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Falstaff. I love thee, and none but thee; help me away; let me creep in here; I'll never

Act III. Sc. III.

THE

MERRY WIVES OF WINDSOR.

A COMEDY,

In Five Acts.

BY WILLIAM SHAKSPEARE.

PRINTED FROM THE ACTING COPY, WITH REMARKS BIOGRAPHICAL AND CRITICAL.

To which are added,

A DESCRIPTION OF THE COSTUME,-CAST OF THE CHARACTERS, EXITS AND ENTRANCES,-RELATIVE POSITIONS OF THE PERFORMERS ON THE STAGE, AND THE WHOLE OF THE STAGE

BUSINESS,

As now Performed at the

THEATRES-ROYAL, LONDON.

EMBELLISHED WITH A FINE WOOD ENGRAVING,

By Mr. WHITE, from a Drawing by Mr. R. CRUIKSHANK.

LONDON:

JOHN CUMBERLAND, 19, LUDGATE HILL.

REMARKS.

The Merry Wives of Windsor.

TAKING the word of tradition that Elizabeth was so much delighted with the character of Falstaff, that she commanded Shakspeare to exhibit him in love, we should say that, independent of every other merit, she is eminently entitled, for this one act, to the grateful remembrance of posterity. Falstaff having been disgraced in the second part of Henry IV., and fairly gathered unto his fathers in King Henry V., had never again started into existence, but for the potent spell of the royal enchantress.

"I can call spirits from the vasty deep"

is the boastful exclamation of the "devil Glendower”—the question is— "But will they come when you do call to them !"

Elizabeth spake the word, and uprose Sir John; not in his windingsheet, ghastly and pale, but in "his great pelly-doublet," as rosy and as rubicund as ever:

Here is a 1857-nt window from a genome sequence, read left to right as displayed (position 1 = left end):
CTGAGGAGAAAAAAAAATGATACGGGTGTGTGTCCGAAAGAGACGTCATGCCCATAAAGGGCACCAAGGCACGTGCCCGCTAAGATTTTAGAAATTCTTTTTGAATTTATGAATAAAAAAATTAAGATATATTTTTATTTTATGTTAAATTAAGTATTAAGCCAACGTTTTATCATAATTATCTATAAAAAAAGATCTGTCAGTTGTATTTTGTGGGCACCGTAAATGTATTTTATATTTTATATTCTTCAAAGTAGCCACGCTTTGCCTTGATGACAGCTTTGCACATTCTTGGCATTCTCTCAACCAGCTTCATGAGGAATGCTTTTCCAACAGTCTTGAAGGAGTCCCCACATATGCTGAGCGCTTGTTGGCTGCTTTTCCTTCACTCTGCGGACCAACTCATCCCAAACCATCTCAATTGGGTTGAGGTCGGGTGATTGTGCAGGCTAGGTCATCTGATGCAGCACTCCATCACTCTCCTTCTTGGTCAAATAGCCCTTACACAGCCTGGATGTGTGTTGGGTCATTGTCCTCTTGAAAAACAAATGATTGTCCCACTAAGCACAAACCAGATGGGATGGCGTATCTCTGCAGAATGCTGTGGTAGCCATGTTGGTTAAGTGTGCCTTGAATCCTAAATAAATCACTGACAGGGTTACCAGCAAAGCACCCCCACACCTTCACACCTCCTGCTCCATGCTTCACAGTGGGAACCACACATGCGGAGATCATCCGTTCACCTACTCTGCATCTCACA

"The jolly knight in triumph comes,

Sound the trumpets, beat the drums!
Flush'd with a purple grace,

He shows his honest face."

With his powers of entertainment undiminished-as full of wit and waggery as when he marched his ragged regiment of mortal men to fill a pit at the battle of Shrewsbury. In the following scenes he is exhibited with a new feature-Falstaff is in love-as much so as a gross fat man, of intolerable entrails, devoted to ease and jollity, can be supposed to be. His inordinate vanity and love of money entangle him in an intrigue with Mrs. Ford and Mrs. Page, from which spring a variety of incidents verging on the utmost limits of comedy, and a singular mixture of characters of great originality and whim, among which, not the least conspicuous are the two merry wives of Windsor.

This comedy is a curious picture of the domestic life and manners of Shakspeare's age. It represents the middle class of society. The jealousy of Ford is naturally depicted, and gives an agreeable relief to the official pomposity of Justice Shallow, the inane simplicity of Master Slender, and the pedantic circumlocution of Sir Hugh Evans. There are other personages, of scarcely inferior note, who figure away in this drama-Doctor Caius, an irascible quack-the bully-rook Tapster, mine host of the Garter-and honest John Rugby, whose worst fault is, that he is "given to prayer."-And that Jupiter himself might not be without his satellites, the resuscitation of Falstaff once more introduces us to his old cronies-Dame Quickly, who is marvellously metamorphosed into the decent housekeeper of Doctor Caius-Ancient Pistol, as great a thief and coward as ever-and Nym, and Bardolph, both of whom were hanged in Henry V. Characters so various and opposed-so exactly discriminated and appropriated, are not to be found in any other play extant, with the exception, perhaps, of Every Man in his Humour, which is a masterpiece of dramatic contrast and profound art. The two intrigues

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